After it attracted thousands of angry comments from local netizens and was picked up by Korean media, Max Fisher of the Washington Post wrote about the video on his official blog on Monday. His post has in turn been written about by numerous Korean media outlets.

Two men, however, separately contacted The Korea Herald claiming that the video was edited and was in fact part of a series of short horror films shot in 2011. One of the men said that the video had been shot to show the “horror” of how society treats people with physical deformities. In the controversial video, the men are also shown ridiculing the young woman over the condition of her teeth.

One of the alleged actors, both of whom spoke on condition of anonymity, provided a screenshot from a Facebook conversation showing the alleged director admitting that the video was staged. The apparent director of the video studied film at a university in Seoul, according to his Facebook account and a university webpage from 2004.

In the conversation, the apparent director said that he uploaded the video three years ago, but it had since been taken down and he was unsure of how it resurfaced.

“I can see the video is reedited and cut many scenes. I’m in (sic) page with you in announcing that the video was fake,” he wrote.

He also suggested doing an interview with the woman in the video to clear any misunderstanding. He added, however, that they should “wait a while” first before doing anything.

One of the men claiming to be an actor in the film said he had no idea the film would be used in such a manner.

The alleged director was contacted by The Korea Herald but had not responded by press time.

[The Korea Herald ] How can Korea end poverty?

By John Power

Korea’s meteoric rise to prosperity since the 1960s is often cited as an almost unparalleled example of success in lifting a population out of poverty. But despite a vast improvement in living standards since the aftermath of the Korean War, poverty remains an everyday reality for a significant number of Koreans.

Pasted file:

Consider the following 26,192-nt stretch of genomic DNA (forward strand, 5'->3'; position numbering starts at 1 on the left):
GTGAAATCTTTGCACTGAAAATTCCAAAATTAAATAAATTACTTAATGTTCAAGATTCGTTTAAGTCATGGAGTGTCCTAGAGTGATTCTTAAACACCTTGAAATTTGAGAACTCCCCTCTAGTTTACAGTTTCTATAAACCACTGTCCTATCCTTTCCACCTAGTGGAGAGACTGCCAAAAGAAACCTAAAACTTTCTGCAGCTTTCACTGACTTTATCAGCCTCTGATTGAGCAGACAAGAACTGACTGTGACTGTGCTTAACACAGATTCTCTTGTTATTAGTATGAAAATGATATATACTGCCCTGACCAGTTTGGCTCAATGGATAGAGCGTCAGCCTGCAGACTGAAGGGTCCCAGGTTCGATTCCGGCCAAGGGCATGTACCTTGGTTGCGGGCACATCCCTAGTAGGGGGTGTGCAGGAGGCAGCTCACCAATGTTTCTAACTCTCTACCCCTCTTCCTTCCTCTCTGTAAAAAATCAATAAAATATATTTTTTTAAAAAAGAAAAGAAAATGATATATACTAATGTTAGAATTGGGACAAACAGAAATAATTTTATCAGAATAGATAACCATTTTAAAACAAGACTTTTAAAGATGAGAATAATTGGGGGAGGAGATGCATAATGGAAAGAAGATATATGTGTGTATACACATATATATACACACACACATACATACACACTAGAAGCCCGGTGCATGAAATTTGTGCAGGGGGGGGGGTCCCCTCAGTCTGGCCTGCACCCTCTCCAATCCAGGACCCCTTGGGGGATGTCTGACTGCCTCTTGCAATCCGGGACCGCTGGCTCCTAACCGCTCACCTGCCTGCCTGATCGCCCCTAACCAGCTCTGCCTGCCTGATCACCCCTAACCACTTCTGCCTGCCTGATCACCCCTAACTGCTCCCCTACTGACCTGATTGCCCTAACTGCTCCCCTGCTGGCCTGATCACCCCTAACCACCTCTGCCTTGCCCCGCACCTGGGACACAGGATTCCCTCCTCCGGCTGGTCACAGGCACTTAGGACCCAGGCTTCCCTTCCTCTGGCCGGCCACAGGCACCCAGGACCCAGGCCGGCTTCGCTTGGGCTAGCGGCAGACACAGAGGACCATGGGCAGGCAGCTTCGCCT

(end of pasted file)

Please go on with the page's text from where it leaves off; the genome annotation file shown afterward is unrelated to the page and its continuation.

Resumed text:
According to the Organization of Economic Cooperation and Development, 15.2 percent of Koreans earn below 50 percent of the median wage after taxes and government transfers.

Some of this poverty is relative, measured against the wealth of society as a whole, rather than reflecting people’s ability to make ends meet. Nevertheless, a widening gap between the richest and poorest has become a major concern of the public as well as the political classes.

Residents of Guryong shanty village live in the shadow of Seoul’s wealthy Gangnam district. (Park Hae-mook/The Korea Herald)

More striking for a developed country is the number of households in absolute poverty. According to a study by Korea Institute for Health and Social Affairs covering the years 2004-2009, 27 percent of households had seen their income fall below the absolute poverty level for a least one year, meaning they couldn’t meet the costs of basic goods.

Another statistic, from Statistics Korea, puts it that 2.11 million workers earned less than the minimum monthly wage of 858,990 won (about $770) in 2010.

Kim Kyo-seong, a professor at the School of Social Welfare at Chung-Ang University, believes the government underestimates the scale of poverty in the country, something reflected in its meager welfare provision.